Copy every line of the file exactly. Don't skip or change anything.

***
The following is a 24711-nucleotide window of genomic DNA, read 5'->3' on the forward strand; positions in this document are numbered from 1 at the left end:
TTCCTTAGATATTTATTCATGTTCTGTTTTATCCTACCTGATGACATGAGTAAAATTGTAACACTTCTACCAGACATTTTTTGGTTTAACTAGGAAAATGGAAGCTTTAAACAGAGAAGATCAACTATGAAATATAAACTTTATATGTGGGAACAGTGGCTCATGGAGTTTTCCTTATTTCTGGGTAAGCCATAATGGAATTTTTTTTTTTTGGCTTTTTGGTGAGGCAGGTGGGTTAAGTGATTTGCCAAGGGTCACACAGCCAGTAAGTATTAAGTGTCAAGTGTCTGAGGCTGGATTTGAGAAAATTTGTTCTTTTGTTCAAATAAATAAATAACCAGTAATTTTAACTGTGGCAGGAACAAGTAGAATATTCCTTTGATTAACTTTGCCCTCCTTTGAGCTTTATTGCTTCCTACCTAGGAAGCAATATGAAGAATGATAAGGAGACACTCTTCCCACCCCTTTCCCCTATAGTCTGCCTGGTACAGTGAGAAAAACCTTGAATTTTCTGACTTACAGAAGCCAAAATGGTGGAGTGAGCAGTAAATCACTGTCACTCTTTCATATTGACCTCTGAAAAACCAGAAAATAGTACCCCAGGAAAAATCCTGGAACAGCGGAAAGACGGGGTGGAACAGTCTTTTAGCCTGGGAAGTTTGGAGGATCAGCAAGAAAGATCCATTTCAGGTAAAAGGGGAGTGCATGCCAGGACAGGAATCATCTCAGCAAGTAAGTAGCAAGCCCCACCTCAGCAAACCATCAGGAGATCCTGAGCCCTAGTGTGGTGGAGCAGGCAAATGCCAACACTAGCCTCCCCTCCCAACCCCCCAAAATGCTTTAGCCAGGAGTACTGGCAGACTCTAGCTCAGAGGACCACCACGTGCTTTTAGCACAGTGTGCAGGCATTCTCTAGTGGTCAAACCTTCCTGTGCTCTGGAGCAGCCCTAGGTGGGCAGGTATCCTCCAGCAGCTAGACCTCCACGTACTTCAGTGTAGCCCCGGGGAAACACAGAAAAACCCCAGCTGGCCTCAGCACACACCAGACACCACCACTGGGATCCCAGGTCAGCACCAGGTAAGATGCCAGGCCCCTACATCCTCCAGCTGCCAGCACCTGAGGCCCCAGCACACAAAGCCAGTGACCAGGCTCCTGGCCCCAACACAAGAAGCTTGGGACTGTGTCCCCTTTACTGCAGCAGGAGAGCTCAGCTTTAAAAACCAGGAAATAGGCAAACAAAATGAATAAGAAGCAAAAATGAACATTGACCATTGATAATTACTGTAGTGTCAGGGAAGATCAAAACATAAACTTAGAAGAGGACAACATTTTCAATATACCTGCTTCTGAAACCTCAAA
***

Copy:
The following is a 24711-nucleotide window of genomic DNA, read 5'->3' on the forward strand; positions in this document are numbered from 1 at the left end:
TTCCTTAGATATTTATTCATGTTCTGTTTTATCCTACCTGATGACATGAGTAAAATTGTAACACTTCTACCAGACATTTTTTGGTTTAACTAGGAAAATGGAAGCTTTAAACAGAGAAGATCAACTATGAAATATAAACTTTATATGTGGGAACAGTGGCTCATGGAGTTTTCCTTATTTCTGGGTAAGCCATAATGGAATTTTTTTTTTTTGGCTTTTTGGTGAGGCAGGTGGGTTAAGTGATTTGCCAAGGGTCACACAGCCAGTAAGTATTAAGTGTCAAGTGTCTGAGGCTGGATTTGAGAAAATTTGTTCTTTTGTTCAAATAAATAAATAACCAGTAATTTTAACTGTGGCAGGAACAAGTAGAATATTCCTTTGATTAACTTTGCCCTCCTTTGAGCTTTATTGCTTCCTACCTAGGAAGCAATATGAAGAATGATAAGGAGACACTCTTCCCACCCCTTTCCCCTATAGTCTGCCTGGTACAGTGAGAAAAACCTTGAATTTTCTGACTTACAGAAGCCAAAATGGTGGAGTGAGCAGTAAATCACTGTCACTCTTTCATATTGACCTCTGAAAAACCAGAAAATAGTACCCCAGGAAAAATCCTGGAACAGCGGAAAGACGGGGTGGAACAGTCTTTTAGCCTGGGAAGTTTGGAGGATCAGCAAGAAAGATCCATTTCAGGTAAAAGGGGAGTGCATGCCAGGACAGGAATCATCTCAGCAAGTAAGTAGCAAGCCCCACCTCAGCAAACCATCAGGAGATCCTGAGCCCTAGTGTGGTGGAGCAGGCAAATGCCAACACTAGCCTCCCCTCCCAACCCCCCAAAATGCTTTAGCCAGGAGTACTGGCAGACTCTAGCTCAGAGGACCACCACGTGCTTTTAGCACAGTGTGCAGGCATTCTCTAGTGGTCAAACCTTCCTGTGCTCTGGAGCAGCCCTAGGTGGGCAGGTATCCTCCAGCAGCTAGACCTCCACGTACTTCAGTGTAGCCCCGGGGAAACACAGAAAAACCCCAGCTGGCCTCAGCACACACCAGACACCACCACTGGGATCCCAGGTCAGCACCAGGTAAGATGCCAGGCCCCTACATCCTCCAGCTGCCAGCACCTGAGGCCCCAGCACACAAAGCCAGTGACCAGGCTCCTGGCCCCAACACAAGAAGCTTGGGACTGTGTCCCCTTTACTGCAGCAGGAGAGCTCAGCTTTAAAAACCAGGAAATAGGCAAACAAAATGAATAAGAAGCAAAAATGAACATTGACCATTGATAATTACTGTAGTGTCAGGGAAGATCAAAACATAAACTTAGAAGAGGACAACATTTTCAATATACCTGCTTCTGAAACCTCAAA